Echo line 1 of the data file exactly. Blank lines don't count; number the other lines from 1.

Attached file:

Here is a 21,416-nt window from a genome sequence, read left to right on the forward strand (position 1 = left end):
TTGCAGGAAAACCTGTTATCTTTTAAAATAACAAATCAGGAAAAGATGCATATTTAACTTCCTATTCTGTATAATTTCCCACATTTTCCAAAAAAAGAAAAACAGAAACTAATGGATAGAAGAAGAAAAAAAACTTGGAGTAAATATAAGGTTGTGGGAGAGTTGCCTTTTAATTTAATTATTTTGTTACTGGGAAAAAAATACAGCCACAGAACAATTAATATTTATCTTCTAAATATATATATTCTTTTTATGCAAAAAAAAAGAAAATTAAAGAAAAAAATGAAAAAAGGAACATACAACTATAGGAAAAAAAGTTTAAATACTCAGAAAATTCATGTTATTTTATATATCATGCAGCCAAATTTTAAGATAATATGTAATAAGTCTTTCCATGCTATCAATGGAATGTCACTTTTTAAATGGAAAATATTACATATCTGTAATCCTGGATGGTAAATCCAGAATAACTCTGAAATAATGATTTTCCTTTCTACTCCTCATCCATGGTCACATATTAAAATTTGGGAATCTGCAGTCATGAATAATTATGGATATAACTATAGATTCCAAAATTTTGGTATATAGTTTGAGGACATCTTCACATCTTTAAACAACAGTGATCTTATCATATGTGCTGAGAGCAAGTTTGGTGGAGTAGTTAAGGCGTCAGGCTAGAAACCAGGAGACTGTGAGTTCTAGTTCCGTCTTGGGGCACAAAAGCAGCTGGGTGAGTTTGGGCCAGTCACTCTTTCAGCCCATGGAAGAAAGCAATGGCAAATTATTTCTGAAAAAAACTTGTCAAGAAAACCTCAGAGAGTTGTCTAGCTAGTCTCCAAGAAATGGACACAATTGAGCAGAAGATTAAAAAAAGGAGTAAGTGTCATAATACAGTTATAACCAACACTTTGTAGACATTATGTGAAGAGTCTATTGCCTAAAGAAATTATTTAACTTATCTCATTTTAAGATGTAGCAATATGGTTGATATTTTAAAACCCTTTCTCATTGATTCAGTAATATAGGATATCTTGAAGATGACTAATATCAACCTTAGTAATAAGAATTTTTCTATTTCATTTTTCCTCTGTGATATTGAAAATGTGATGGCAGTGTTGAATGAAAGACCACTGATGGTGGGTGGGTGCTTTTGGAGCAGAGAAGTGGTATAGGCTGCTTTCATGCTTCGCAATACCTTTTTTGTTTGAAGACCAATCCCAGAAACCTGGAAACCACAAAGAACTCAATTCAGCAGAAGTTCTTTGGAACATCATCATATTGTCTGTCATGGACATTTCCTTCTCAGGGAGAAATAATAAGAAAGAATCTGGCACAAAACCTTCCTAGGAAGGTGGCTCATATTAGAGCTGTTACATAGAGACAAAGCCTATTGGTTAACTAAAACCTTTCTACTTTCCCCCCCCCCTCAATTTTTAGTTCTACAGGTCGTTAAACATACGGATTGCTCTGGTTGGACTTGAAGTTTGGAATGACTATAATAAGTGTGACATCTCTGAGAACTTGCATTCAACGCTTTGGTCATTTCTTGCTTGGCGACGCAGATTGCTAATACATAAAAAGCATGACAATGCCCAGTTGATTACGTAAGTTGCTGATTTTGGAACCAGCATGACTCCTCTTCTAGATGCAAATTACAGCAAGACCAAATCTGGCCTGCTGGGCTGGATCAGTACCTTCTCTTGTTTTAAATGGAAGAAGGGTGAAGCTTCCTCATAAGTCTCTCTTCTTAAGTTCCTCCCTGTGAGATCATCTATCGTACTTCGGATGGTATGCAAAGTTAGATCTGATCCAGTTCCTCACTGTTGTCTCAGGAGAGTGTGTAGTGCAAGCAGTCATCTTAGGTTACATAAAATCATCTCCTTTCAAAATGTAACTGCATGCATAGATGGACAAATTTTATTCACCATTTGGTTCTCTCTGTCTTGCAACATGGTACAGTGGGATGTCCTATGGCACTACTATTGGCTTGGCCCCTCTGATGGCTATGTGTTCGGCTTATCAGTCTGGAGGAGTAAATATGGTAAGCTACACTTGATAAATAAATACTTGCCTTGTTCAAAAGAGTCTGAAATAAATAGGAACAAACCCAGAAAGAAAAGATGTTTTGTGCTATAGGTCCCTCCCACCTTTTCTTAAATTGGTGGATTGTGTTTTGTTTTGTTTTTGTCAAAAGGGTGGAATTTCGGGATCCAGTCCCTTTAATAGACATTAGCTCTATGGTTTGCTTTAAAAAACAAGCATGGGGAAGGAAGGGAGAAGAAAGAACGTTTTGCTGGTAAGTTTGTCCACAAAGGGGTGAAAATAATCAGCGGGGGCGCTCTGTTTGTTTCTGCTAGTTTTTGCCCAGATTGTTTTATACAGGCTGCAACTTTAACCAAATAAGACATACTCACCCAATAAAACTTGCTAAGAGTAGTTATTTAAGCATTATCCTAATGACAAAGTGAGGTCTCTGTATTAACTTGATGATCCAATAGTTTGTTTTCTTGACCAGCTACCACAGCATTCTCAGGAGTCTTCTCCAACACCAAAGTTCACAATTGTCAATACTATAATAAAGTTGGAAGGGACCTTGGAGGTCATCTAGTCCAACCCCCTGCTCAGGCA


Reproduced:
Here is a 21,416-nt window from a genome sequence, read left to right on the forward strand (position 1 = left end):